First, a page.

Air Berlin filed for insolvency in August 2017. The insolvency administrator launched an asset sales process for Air Berlin, and received a number of bids for various assets. Two airlines showed a keen interest: easyJet and Lufthansa. They both notified the European Commission of their plan to acquire certain assets from Air Berlin under the EU merger regulation. As previously reported in LawNow, the European Commission approved the easyJet transaction on 12 December 2017, considering it would not adversely affect competition in the EU single market.

Due to Lufthansa’s competitive position in the German market, its proposed transaction raised more concerns. The sale and purchase agreement concluded on 12 October 2017 by Air Berlin and Lufthansa concerned the acquisition of:

  • the leisure airline NIKI with its aircraft, crew and slots (i.e. permission to land and take off at specific times);
  • the regional airline LGW, which (prior to Air Berlin's insolvency) primarily provided feeder traffic for Air Berlin's short- and long-haul operations at Berlin and Düsseldorf airports; and
  • additional Air Berlin aircraft, crew and slots at several EU airports, in particular in Austria, Germany and Switzerland, which were transferred to LGW.

The Commission believed Lufthansa’s acquisition of NIKI would mean reduced choice and higher prices for consumers, the Commission noting that Lufthansa and NIKI overlapped on around 130 routes. The takeover would severely limit competition on around 70 of those 130 routes, and about 50 of those would give Lufthansa a quasi-monopoly on seats for tour operators and passengers.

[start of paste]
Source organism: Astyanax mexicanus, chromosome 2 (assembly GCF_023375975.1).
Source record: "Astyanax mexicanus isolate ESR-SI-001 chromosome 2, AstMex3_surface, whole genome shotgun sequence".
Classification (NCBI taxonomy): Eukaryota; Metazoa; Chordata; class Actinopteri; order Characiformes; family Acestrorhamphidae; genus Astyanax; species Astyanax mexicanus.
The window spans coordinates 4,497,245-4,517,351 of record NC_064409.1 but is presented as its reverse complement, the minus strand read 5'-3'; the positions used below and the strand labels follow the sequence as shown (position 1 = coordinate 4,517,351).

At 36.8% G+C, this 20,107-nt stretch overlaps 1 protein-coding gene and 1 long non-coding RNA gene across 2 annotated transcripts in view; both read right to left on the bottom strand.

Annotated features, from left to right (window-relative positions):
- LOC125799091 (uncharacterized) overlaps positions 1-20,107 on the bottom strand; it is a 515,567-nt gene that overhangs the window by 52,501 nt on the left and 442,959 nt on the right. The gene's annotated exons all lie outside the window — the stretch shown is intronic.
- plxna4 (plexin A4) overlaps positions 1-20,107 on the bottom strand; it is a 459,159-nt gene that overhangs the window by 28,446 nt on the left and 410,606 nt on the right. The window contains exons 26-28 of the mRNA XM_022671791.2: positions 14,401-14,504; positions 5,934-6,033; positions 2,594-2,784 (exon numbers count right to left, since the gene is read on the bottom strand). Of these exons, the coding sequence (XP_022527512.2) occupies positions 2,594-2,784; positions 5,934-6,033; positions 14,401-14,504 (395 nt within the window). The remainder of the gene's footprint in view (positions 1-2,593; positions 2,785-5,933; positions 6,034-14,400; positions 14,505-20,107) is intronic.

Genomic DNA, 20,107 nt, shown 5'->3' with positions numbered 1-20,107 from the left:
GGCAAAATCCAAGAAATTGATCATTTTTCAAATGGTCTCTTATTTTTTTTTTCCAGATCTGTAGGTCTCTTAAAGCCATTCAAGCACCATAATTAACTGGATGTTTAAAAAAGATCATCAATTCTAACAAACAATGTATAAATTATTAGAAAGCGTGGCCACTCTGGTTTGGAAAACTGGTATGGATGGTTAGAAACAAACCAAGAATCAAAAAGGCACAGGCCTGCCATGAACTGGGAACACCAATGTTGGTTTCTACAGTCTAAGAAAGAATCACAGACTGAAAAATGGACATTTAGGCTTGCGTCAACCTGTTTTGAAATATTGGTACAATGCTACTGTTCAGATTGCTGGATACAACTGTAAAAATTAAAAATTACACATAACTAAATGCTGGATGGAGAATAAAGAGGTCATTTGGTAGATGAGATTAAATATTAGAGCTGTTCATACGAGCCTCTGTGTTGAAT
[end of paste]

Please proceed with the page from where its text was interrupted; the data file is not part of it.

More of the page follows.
Lufthansa submitted remedies to address these competition concerns. However, based on feedback from market participants, the Commission issued a preliminary position stating these remedies to be insufficient.

Lufthansa then exercised its pre-negotiated right to drop NIKI from the transaction. On the same day, NIKI filed a petition with the court of Berlin-Charlottenburg in Germany to open insolvency proceedings.

The insolvency administrator launched a sales process for NIKI, which is ongoing. Ryanair showed interest, and IAG (British Airways’ subsidiary) made an offer at the end of December 2017 for EUR 20 million ($24 million) with an aim to provide up to EUR 16.5 million in additional liquidity to the company. In early January 2018, a passenger rights group seeking to recover EUR 1 million took legal action to shift insolvency proceedings to Austria from Germany.

To meet the Commission’s concerns regarding the acquisition of LGW, relating mainly to slots at Düsseldorf airport, Lufthansa again submitted remedies. Moreover, acting on the market feedback, Lufthansa submitted an improved set of commitments to amend its sale and purchase agreement with Air Berlin, whereby the transfer of slots at Düsseldorf airport was limited for the summer season to those used by two aircraft. As a result, at Düsseldorf airport Lufthansa's slot holding would only increase by 1%, and 50% of slots would still be held by Lufthansa's competitors.

On 21 December 2017, the Commission decided that the modified transaction would no longer raise competition concerns. Clearance was granted, conditional upon full compliance with the modified commitments.